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05-09-2013, 11:11 AM
RE: Authenticity of ancient works
EK, I agree wholeheartedly, but I am looking to go beyond excusing my ignorance of the subject.

Part of my answer was, indeed, that my parents and church never expected or demanded that I base my life and morals on the works of Plutarch. Disinterest in one work does not equal bias against another.

But again, that's just an excuse for ignorance. I'm actually genuinely interested in the question of how we know various ancient works were really written by the authors to whom they have been attributed.
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05-09-2013, 12:59 PM (This post was last modified: 05-09-2013 01:14 PM by EvolutionKills.)
RE: Authenticity of ancient works
(05-09-2013 11:11 AM)TwoCultSurvivor Wrote:  But again, that's just an excuse for ignorance. I'm actually genuinely interested in the question of how we know various ancient works were really written by the authors to whom they have been attributed.

I honestly don't know how a scholar would go about this, so take it for what you will.

I imagine that a number of things are involved. Contemporary attestation is one possible validation, as is later quotations or commentaries. Even if we never had an actual copy of Flavius Josephus' 'Antiquities of the Jews', we would know of it's existence (and it's complete lack of mentioning Jesus) from the preserved commentaries of Origin and other early church fathers. Lacking anyone else claiming to have written a particular piece of work, I would think there isn't much of a call or reason to not accept traditional authorship. In the case of some works, we genuinely don't know; this applies to the works attributed to Homer and Socrates. Other works we don't even know who to attribute to, such as Beowulf or the Epic of Gilgamesh (and the Christian Gospels).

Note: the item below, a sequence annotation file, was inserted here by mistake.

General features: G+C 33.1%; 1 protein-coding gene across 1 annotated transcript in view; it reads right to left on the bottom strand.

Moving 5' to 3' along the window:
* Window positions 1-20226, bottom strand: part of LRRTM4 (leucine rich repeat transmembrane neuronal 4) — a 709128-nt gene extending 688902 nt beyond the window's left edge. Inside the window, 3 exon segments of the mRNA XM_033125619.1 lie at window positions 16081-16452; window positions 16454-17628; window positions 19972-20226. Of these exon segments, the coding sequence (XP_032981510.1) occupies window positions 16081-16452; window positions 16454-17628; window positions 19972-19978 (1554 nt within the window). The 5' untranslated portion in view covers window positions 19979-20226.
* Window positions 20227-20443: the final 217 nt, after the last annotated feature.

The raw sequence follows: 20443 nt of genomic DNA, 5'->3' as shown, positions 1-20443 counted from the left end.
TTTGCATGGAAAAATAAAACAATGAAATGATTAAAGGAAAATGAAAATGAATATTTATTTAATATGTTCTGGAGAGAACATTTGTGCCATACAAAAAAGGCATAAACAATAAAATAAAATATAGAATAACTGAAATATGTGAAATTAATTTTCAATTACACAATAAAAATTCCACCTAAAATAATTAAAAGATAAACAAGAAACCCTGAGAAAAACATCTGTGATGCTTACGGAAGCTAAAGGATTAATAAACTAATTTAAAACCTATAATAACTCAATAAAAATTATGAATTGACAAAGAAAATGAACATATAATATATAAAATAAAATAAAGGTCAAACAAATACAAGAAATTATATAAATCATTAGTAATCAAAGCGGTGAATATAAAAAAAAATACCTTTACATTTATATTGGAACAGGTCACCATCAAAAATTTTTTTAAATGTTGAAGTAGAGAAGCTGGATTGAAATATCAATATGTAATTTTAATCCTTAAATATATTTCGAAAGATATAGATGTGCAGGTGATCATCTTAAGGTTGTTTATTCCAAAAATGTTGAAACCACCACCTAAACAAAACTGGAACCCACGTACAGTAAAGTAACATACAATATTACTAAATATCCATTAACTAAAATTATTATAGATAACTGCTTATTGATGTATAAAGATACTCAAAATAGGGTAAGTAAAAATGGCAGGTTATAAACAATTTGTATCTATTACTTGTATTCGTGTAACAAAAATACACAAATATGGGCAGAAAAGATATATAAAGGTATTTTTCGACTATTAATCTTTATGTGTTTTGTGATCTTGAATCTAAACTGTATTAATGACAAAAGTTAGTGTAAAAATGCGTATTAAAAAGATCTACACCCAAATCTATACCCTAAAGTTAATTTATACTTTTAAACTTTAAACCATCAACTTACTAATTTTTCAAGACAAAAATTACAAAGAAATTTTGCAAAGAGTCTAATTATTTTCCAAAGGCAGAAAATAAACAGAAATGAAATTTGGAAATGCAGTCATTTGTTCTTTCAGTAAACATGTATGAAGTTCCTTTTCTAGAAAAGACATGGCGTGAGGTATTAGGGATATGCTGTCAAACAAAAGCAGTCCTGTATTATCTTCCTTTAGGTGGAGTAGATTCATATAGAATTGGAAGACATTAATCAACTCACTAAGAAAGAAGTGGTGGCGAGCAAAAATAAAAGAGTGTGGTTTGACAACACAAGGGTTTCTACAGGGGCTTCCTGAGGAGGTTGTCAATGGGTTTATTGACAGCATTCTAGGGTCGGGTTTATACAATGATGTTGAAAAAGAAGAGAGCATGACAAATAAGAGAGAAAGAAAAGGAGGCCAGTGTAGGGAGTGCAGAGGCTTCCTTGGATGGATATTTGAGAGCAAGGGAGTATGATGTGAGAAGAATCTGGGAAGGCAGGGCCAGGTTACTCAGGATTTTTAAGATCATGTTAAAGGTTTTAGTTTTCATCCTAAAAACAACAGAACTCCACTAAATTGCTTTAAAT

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05-09-2013, 01:50 PM
RE: Authenticity of ancient works
The thing is, a set of biographies is far far different from a "gospel". It's a different form of literature. The gospels are not "biographies". Almost every scholar agrees with that. They don't even claim to be "biographies". They are works of faith, by believers, for believers, about what they (already) believe. They do not claim to be "biographies". They were written for use in ancient liturgies, (not for "reading", as most people could not read then). They also claim to be "gospel". The "good news". A translation of the Greek word "euangelion" into old English ("godspel"). ONLY THE GOOD NEWS. They admit they are biased.

Also that culture had no sense of "accuracy" and "objectivity" as we do today. If it promoted their objective, they employed it. We call that "pious fraud", and they admitted they did it.
http://www.thethinkingatheist.com/forum/...rly-church

You can't read works of literature from ancient cultures (or even just different cultures) with your own modern cultural biases.

Insufferable know-it-all.Einstein
Those who were seen dancing were thought to be insane by those who could not hear the music - Friedrich Nietzsche